Many of the displays at the center help raise awareness as to how fragile the marine environment is, and how easily humans can harm marine mammals.  Packing straps can confuse animals as they play with them, possibly eat them or become strangled in them, and plastic bottles and discarded bags can easily injure or strangle seals and sea lions.  A very striking exhibit called The Ghost Below shows how ghost netting discarded or lost in our oceans can injure sea life.  These nets can float for years.  Richard & Judith Lang created the exhibit with just part of 450 pounds of ghost net and trash that were found inside a dead sperm whale.  Their new interactive exhibit, Indra’s Net, was recently installed and allows messages of hope to be left for animals in distress.

Seals and sea lions are considered the canaries of the ocean, meaning that when we affect their subtle ocean ecosystem they show us very clearly a lot about the health of the ocean…  The hope is that through education we can better care for our oceans, learn more about recycling and restricting our use of plastics that can harm animals, and change our eating habits.  These small steps can make a huge impact.  With our help we may have a chance to save some of these very important animals.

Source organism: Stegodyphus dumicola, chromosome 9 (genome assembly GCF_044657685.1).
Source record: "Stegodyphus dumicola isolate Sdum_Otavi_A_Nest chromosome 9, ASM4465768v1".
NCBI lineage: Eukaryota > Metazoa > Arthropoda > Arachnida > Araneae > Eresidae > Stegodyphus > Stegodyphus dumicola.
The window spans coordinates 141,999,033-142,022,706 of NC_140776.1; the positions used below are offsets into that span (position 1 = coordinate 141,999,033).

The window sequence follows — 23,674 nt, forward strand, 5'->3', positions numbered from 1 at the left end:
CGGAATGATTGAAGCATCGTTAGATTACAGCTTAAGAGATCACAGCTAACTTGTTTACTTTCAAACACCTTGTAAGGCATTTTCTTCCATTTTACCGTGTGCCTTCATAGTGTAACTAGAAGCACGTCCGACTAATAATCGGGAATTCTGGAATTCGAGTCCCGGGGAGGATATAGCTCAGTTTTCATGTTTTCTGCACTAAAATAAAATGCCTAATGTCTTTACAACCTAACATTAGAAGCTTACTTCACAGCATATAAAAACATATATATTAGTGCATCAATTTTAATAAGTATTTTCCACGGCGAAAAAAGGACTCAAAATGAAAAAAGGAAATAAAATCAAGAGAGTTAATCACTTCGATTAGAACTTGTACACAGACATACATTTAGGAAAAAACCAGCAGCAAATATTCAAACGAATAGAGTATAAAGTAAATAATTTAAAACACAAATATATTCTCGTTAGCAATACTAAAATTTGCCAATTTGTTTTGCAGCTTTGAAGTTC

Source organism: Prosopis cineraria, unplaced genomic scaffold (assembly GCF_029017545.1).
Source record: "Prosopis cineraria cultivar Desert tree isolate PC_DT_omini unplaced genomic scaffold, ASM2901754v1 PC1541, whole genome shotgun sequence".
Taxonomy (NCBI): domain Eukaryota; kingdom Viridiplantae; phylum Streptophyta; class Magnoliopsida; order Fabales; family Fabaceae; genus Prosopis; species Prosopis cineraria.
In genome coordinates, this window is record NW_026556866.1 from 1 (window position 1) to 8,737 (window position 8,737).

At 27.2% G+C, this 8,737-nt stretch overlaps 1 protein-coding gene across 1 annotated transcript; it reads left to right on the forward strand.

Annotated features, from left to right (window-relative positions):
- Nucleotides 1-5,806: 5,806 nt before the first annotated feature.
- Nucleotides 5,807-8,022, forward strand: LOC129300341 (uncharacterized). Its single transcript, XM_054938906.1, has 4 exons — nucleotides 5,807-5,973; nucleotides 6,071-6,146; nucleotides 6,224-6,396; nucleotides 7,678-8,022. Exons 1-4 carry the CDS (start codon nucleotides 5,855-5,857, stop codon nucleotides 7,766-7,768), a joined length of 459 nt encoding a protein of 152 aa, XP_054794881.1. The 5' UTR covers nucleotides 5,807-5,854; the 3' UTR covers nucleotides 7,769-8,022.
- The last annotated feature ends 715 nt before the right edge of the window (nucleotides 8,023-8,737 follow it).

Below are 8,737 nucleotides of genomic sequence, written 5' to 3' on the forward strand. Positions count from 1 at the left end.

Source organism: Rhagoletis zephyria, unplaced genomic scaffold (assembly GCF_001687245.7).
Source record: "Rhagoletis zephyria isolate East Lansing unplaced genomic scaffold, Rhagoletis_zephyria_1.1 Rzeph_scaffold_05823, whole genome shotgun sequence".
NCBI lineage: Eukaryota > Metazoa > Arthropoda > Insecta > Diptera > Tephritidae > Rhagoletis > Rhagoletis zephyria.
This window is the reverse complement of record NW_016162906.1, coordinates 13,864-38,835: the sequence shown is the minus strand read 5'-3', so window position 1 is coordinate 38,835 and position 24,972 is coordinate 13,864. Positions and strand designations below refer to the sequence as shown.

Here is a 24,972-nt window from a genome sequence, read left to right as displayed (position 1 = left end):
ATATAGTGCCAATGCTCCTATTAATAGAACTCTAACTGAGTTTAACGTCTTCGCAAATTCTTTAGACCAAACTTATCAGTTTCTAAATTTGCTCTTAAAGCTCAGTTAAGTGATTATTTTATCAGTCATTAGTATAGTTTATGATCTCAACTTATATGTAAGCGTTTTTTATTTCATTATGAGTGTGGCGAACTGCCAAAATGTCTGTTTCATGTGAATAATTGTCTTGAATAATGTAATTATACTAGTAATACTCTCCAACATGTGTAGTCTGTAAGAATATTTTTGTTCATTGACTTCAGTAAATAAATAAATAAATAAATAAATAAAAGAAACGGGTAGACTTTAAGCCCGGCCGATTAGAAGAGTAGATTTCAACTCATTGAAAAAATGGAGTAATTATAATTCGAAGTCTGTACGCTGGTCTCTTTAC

How to help:

Visit the center, leave a donation and buy something (a shirt, a tour, a magnet!)

Volunteer at the center

Adopt a Seal or Sea Lion

http://www.marinemammalcenter.org/HMS-adopt

Run for the Seals August 17

Support America’s Cup Healthy Ocean Project by dining at one of their recommended restaurants that supports sustainable seafood

http://www.americascup.com/en/healthy-ocean-project/restaurant-challenge

Think about what you eat and download the Seafood Watch app

http://www.montereybayaquarium.org/cr/seafoodwatch.aspx

If you find a mammal in distress call 415 289- SEAL (7325)

http://www.nps.gov/goga/marin-headlands.htm